The 2003 North Dakota legislative session reached its halfway point, requiring a host of insurance-related bills to pass at least one
legislative body by Feb. 22, including legislation on insurers’ use of credit and the repeal of the no-fault auto insurance system.
“The National Association of Independent Insurers was successful in
amending insurance credit scoring legislation to protect consumers from unfair use of such scores, while allowing companies to continue to utilize this valuable underwriting tool. HB 1260 passed the House by a vote of 88 to 4,” Laura Kotelman, NAII counsel, said.
“SB 2275, which originally set out to address only the coordination of benefits provision of the North Dakota no-fault auto insurance system, could repeal no-fault completely effective August 1, 2005. A Senate amendment also would require that the legislative council study the motor vehicle no-fault insurance system, including coordination of benefits, during the 2003-04 interim. The legislative council will then report its findings and recommendations, together with any legislation required to implement the recommendations,” Kotelman noted. “SB 2275 passed out of the Senate by a vote of 41 to 4.”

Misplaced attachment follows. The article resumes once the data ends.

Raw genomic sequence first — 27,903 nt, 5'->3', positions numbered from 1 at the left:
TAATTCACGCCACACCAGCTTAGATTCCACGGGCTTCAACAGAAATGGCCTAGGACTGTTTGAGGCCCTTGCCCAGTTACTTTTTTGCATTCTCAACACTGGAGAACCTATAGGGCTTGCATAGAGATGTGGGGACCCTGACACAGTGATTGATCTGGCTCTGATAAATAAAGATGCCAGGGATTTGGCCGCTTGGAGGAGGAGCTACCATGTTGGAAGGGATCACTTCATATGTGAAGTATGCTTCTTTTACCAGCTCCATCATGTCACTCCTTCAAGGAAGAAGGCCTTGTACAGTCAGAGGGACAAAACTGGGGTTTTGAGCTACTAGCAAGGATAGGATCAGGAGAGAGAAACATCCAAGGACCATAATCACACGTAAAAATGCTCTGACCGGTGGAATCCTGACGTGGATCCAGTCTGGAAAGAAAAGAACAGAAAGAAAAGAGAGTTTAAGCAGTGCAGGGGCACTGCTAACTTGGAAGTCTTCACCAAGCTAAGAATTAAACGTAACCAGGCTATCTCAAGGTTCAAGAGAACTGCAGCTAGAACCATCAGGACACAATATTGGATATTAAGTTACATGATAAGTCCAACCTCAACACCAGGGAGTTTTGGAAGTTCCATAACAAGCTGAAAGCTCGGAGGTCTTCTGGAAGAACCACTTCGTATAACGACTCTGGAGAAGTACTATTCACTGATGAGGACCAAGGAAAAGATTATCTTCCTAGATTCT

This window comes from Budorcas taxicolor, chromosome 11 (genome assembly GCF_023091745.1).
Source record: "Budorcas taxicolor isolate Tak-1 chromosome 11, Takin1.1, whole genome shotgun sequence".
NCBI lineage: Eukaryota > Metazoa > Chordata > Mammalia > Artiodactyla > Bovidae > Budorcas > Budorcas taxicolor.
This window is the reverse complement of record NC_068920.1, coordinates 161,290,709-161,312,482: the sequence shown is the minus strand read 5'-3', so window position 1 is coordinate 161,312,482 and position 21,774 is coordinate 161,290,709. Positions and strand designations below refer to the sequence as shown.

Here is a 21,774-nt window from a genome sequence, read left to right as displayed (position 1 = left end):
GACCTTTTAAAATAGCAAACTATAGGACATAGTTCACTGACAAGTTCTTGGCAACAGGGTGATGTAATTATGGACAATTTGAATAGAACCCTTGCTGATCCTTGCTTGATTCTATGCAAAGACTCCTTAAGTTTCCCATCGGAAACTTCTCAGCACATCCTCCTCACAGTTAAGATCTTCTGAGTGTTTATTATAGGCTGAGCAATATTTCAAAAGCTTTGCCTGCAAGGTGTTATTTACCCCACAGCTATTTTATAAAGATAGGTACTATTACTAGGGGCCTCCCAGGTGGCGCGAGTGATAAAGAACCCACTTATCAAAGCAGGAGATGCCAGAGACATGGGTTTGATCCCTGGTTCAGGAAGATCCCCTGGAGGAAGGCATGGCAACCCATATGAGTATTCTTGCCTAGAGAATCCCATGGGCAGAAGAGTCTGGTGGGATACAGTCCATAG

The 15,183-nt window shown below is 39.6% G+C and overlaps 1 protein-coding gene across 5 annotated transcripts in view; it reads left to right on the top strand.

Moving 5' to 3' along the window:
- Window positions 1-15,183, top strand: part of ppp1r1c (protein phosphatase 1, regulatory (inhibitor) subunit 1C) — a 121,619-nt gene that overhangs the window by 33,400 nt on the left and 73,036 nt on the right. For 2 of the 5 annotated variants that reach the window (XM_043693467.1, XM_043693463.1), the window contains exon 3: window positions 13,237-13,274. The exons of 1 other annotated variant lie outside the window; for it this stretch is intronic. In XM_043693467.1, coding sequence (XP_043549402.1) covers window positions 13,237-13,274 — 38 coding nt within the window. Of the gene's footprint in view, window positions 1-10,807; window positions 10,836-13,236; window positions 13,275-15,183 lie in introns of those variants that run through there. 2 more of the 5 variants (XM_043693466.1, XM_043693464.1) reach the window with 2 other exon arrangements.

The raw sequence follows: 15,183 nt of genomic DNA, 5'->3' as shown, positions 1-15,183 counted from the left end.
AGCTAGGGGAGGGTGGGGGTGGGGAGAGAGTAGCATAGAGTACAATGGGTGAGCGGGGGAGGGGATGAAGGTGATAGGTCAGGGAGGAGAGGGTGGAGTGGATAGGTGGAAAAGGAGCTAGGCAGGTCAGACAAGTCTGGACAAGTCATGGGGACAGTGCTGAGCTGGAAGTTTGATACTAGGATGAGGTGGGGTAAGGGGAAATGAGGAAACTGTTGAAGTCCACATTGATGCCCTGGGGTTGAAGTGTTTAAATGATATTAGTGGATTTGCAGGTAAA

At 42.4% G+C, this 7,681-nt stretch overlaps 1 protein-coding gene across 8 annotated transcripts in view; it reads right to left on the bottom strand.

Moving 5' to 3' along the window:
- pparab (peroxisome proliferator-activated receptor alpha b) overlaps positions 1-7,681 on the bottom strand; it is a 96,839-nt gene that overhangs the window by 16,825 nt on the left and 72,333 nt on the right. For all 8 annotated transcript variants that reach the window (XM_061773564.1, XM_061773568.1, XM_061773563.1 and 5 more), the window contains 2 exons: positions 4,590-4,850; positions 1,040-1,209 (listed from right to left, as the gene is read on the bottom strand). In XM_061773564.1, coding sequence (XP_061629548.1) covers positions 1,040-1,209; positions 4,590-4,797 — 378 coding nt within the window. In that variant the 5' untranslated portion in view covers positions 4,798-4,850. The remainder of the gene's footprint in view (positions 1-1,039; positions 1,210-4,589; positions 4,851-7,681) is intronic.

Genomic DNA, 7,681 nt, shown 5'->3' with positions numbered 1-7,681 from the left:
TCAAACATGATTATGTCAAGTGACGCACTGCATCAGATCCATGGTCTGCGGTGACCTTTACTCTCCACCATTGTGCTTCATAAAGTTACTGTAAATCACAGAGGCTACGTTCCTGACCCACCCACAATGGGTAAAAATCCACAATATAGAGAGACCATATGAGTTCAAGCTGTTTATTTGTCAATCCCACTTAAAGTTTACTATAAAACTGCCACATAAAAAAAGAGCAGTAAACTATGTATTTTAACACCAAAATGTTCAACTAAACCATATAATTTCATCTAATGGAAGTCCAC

Other insurance related bills include:
·HB 1332 relating to certified aftermarket parts was killed in the House after amendments unfavorable to the property/casualty insurance industry were adopted.
· HB 1323 relating to deregulation of commercial lines insurance was killed by a vote of 10 to 83.
· SB 2370 sought to curb abuses in the no-fault system was killed on the Senate floor after receiving a “do not pass” recommendation from committee.
· HB 1231 is the Department of Insurance’s anti-fraud bill. It passed the House 80 to 12 with the funding mechanism stripped.
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